Authorities say disease has been contained thanks to vaccination drive as they continue to monitor situation.The Democratic Republic of the Congo on Monday declared the end of an Ebola outbreak that infected 12 people in the eastern province of North Kivu and killed six of them.
The outbreak was contained using Merck’s Ebola vaccine, which was given to more than 1,600 of the patients’ contacts, and contacts of contacts, the international medical charity Doctors Without Borders (Medecins Sans Frontieres, or MSF) said.
The cases were genetically linked to the 2018-20 Ebola epidemic that killed more than 2,200 people, the second-highest toll recorded in the disease’s history.
The latest flare-up, the DRC’s 12th since the disease was first identified in 1976, emerged on February 3 in the city of Butembo with the death of a woman whose husband had contracted the virus in the previous outbreak.
The virus can remain in certain body fluids, including semen, of a patient who has recovered from the disease, even if they no longer have symptoms of severe illness.
“I am pleased to solemnly declare the end of the 12th epidemic of Ebola virus disease in North Kivu Province,” health minister Jean-Jacques Mbungani said in a statement on Monday.
“Despite the security context and the COVID-19 pandemic, the rapidity and efficiency of the response put in place by the government and its partners made it possible to defeat this pandemic in less than three months,” he said.
The response was often hampered by insecurity caused by armed groups and social unrest limited the movement of health workers, the World Health Organization (WHO) said in a statement.
“Huge credit must be given to the local health workers and the national authorities for their prompt response, tenacity, experience and hard work that brought this outbreak under control,” said Matshidiso Moeti, the WHO regional director for Africa.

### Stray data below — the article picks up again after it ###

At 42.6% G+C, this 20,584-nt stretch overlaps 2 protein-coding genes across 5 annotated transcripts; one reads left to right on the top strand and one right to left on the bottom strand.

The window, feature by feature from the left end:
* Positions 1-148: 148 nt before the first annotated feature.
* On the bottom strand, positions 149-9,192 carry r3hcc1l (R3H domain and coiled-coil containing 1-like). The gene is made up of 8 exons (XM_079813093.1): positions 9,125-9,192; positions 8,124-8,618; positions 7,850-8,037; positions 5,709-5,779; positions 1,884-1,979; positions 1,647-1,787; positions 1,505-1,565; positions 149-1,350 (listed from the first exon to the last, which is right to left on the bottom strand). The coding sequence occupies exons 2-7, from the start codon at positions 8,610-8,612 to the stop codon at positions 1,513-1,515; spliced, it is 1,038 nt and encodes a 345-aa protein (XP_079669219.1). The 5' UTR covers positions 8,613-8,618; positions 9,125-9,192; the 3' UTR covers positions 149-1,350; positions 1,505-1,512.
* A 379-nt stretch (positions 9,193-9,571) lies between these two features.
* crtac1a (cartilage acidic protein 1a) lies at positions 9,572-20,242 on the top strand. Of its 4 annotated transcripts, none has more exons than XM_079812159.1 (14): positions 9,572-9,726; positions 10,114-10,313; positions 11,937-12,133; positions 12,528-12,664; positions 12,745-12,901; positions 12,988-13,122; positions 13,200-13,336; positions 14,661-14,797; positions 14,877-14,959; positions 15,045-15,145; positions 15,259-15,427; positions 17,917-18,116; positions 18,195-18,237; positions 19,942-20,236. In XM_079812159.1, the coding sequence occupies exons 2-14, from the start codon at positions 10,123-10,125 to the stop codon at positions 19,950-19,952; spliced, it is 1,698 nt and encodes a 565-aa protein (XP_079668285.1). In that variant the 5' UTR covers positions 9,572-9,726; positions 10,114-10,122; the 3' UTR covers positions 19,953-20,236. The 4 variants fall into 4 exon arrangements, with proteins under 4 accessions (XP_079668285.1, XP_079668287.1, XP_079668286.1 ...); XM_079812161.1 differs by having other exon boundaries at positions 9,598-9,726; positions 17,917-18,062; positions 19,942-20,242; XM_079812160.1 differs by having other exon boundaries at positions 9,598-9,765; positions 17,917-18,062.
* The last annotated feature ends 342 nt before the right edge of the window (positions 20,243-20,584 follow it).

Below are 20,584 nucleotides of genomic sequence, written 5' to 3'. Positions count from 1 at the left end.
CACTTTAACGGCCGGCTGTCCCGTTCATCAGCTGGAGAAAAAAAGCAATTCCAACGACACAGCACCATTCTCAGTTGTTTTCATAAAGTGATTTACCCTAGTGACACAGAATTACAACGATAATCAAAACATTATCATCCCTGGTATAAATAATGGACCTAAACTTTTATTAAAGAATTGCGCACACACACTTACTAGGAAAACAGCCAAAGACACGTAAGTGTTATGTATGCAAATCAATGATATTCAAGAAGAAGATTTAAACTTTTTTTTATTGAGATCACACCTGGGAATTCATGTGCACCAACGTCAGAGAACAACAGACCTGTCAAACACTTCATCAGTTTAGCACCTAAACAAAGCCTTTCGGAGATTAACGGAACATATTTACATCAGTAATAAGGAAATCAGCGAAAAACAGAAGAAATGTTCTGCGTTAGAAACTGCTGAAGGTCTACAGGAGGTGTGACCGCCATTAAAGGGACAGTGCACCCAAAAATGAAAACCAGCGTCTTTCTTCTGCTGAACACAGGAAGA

“Although the outbreak has ended, we must stay alert for possible resurgence and at the same time use the growing expertise on emergency response to address other health threats the country faces.”
Mbungani urged the population to remain vigilant, and said surveillance teams will continue to work with the local health authorities to watch for any further cases.
A much-feared viral disease that can lead to internal bleeding and organ failure, Ebola killed some 11,000 people in West Africa between 2013 and 2016.
The DRC is also fighting the coronavirus pandemic. The country has reported nearly 30,000 cases and 768 deaths.
Viral images show seas of burning bodies in makeshift crematoriums. Hospital beds and oxygen are scarce. Desperate patients and relatives have turned to the black market for medicine, while others die as they wait for care.
Security officers checking cars along a road in Suva after the Fijian capital entered a 14-day lockdown.Suva: A Covid-19 outbreak that forced Fiji’s capital into lockdown after the island nation avoided transmission for a year was confirmed as the Indian variant Tuesday, with health officials saying they feared a “tsunami” of cases.The Pacific country had largely dodged community transmission before a cluster emerged this month centred on a quarantine facility in Nadi, the city that is home to Fiji’s international airport.The permanent secretary for health and medical services, James Fong, said six new cases had emerged in quarantine facilities on Tuesday and events in India showed the threat posed by the strain could not be underestimated.”We cannot let that nightmare happen in Fiji,” he said in a televised address.”We still have time to stop it happening but a single misstep will bring about the same Covid tsunami that our friends in India, Brazil, South Africa, the United Kingdom and the United States are enduring.”Fiji has largely contained the virus through strict isolation measures and border controls, recording 109 cases and just two deaths in a population of 930,000.There are currently 42 active cases, 18 of them detected at the border and 24 locally transmitted.The cluster began when a soldier contracted the virus at a quarantine facility and transmitted it to his wife, who then exposed up to 500 people at a funeral.Fong said there was evidence that soldiers who had returned from overseas deployments had broken quarantine rules by mixing with each other when they should have been in isolation.”This is unacceptable,” he said, adding that the military was investigating what had happened.The capital Suva is in lockdown, along with Nadi and Lautoka, Fiji’s second largest city.Authorities on Tuesday banned inter-island travel, while national carrier Fiji Airways has suspended all international and domestic passenger flights.The emergence of community transmission is a blow for Fiji’s hopes of opening quarantine-free travel bubbles with Australia and New Zealand, both major sources of international tourists before the pandemic.(Except for the headline, this story has not been edited by NDTV staff and is published from a syndicated feed.)